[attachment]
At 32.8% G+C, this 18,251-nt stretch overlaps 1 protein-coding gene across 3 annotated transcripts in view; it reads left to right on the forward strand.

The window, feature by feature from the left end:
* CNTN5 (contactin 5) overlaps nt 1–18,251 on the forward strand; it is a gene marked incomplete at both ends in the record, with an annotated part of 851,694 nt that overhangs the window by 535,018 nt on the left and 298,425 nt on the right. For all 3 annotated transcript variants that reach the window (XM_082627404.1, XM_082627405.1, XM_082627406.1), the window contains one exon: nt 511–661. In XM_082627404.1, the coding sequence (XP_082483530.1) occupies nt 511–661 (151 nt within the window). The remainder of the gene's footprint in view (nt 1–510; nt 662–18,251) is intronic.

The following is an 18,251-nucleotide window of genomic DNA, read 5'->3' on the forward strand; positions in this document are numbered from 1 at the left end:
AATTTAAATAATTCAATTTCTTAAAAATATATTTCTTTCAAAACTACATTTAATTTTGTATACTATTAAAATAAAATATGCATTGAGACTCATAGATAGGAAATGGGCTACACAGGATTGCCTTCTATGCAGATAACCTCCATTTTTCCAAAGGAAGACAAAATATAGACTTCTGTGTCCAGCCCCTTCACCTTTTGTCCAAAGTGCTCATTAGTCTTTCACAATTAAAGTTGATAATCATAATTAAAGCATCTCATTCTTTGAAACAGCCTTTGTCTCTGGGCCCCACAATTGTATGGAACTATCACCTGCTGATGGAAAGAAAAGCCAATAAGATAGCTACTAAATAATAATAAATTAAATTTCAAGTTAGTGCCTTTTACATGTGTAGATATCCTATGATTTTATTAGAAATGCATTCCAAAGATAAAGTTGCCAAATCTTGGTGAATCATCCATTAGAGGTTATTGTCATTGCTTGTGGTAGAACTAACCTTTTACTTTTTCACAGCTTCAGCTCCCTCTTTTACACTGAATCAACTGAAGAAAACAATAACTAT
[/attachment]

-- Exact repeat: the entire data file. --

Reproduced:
At 32.8% G+C, this 18,251-nt stretch overlaps 1 protein-coding gene across 3 annotated transcripts in view; it reads left to right on the forward strand.

The window, feature by feature from the left end:
* CNTN5 (contactin 5) overlaps nt 1–18,251 on the forward strand; it is a gene marked incomplete at both ends in the record, with an annotated part of 851,694 nt that overhangs the window by 535,018 nt on the left and 298,425 nt on the right. For all 3 annotated transcript variants that reach the window (XM_082627404.1, XM_082627405.1, XM_082627406.1), the window contains one exon: nt 511–661. In XM_082627404.1, the coding sequence (XP_082483530.1) occupies nt 511–661 (151 nt within the window). The remainder of the gene's footprint in view (nt 1–510; nt 662–18,251) is intronic.

The following is an 18,251-nucleotide window of genomic DNA, read 5'->3' on the forward strand; positions in this document are numbered from 1 at the left end:
AATTTAAATAATTCAATTTCTTAAAAATATATTTCTTTCAAAACTACATTTAATTTTGTATACTATTAAAATAAAATATGCATTGAGACTCATAGATAGGAAATGGGCTACACAGGATTGCCTTCTATGCAGATAACCTCCATTTTTCCAAAGGAAGACAAAATATAGACTTCTGTGTCCAGCCCCTTCACCTTTTGTCCAAAGTGCTCATTAGTCTTTCACAATTAAAGTTGATAATCATAATTAAAGCATCTCATTCTTTGAAACAGCCTTTGTCTCTGGGCCCCACAATTGTATGGAACTATCACCTGCTGATGGAAAGAAAAGCCAATAAGATAGCTACTAAATAATAATAAATTAAATTTCAAGTTAGTGCCTTTTACATGTGTAGATATCCTATGATTTTATTAGAAATGCATTCCAAAGATAAAGTTGCCAAATCTTGGTGAATCATCCATTAGAGGTTATTGTCATTGCTTGTGGTAGAACTAACCTTTTACTTTTTCACAGCTTCAGCTCCCTCTTTTACACTGAATCAACTGAAGAAAACAATAACTAT